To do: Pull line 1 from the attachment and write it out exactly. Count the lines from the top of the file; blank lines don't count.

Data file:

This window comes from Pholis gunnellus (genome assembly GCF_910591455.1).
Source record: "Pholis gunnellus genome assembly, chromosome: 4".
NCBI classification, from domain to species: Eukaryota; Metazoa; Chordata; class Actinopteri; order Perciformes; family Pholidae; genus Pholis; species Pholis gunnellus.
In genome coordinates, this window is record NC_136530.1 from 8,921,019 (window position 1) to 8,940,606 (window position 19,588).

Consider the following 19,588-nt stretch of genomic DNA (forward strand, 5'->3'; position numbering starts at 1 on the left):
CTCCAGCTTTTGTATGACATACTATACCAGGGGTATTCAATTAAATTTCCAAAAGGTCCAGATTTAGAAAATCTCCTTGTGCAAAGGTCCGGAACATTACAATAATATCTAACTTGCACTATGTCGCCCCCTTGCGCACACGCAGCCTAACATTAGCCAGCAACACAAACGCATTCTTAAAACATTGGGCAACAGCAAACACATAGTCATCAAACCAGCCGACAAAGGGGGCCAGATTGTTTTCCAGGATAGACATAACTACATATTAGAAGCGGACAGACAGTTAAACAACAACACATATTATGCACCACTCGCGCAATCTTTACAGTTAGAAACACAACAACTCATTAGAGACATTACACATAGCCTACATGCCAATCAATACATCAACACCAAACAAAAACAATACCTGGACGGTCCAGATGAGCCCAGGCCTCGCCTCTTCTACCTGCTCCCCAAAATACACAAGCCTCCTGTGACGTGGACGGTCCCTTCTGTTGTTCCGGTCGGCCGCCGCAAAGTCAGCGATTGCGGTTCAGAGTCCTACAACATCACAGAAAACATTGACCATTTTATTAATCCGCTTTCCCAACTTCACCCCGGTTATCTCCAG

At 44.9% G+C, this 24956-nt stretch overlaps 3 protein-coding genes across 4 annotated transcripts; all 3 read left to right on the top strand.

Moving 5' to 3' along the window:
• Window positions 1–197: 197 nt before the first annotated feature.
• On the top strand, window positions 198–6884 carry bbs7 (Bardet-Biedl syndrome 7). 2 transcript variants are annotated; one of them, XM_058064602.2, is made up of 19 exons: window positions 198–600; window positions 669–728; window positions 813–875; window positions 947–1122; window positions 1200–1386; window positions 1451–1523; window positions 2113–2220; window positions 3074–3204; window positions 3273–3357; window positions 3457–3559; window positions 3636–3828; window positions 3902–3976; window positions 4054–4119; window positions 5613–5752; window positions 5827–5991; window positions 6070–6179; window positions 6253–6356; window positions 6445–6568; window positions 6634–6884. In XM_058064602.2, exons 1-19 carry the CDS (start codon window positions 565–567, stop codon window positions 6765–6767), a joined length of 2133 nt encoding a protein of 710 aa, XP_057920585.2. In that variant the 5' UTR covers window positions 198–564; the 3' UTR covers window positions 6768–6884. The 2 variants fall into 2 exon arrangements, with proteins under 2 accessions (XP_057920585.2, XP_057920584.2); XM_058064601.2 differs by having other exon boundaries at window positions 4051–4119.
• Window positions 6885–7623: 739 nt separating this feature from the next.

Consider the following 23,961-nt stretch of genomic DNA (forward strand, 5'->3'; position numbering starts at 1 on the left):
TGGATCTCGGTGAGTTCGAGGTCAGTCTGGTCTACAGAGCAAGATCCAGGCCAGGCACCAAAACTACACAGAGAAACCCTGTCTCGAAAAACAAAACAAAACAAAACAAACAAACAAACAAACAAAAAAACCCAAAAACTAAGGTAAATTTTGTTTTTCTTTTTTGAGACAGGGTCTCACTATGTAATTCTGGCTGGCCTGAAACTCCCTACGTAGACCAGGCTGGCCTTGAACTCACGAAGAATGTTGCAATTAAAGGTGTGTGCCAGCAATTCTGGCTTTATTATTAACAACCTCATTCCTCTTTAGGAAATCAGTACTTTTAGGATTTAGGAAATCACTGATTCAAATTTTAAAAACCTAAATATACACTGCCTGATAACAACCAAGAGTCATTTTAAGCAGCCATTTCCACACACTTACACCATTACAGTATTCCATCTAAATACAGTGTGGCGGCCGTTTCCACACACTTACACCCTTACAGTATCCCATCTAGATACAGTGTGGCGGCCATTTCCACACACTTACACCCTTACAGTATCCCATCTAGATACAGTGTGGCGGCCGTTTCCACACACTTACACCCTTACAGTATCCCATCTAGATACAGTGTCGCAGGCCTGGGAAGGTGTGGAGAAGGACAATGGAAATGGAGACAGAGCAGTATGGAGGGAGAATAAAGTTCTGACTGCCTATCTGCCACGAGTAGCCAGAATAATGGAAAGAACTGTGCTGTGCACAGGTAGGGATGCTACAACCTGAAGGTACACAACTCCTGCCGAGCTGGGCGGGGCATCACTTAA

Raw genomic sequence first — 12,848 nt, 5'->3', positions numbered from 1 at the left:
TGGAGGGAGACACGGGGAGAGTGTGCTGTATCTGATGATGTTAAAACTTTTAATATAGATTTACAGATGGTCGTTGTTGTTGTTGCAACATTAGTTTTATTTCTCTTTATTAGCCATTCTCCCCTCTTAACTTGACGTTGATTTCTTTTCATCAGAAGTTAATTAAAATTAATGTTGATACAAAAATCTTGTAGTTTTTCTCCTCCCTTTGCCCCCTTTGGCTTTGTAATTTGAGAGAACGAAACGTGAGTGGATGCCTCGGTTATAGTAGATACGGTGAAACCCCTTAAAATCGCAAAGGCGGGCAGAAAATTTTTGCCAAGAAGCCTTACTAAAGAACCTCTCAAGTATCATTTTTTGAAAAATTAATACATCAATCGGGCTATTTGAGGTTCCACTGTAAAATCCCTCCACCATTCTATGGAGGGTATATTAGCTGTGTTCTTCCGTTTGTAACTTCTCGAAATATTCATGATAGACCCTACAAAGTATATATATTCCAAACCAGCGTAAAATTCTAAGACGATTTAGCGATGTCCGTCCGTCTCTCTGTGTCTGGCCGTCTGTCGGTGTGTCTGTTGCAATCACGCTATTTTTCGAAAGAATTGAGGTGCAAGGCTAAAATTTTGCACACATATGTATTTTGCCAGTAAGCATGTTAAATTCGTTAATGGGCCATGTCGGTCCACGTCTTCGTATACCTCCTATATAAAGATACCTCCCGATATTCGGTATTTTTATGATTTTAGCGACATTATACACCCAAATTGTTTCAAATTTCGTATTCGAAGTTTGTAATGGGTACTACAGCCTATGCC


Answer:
This window comes from Pholis gunnellus (genome assembly GCF_910591455.1).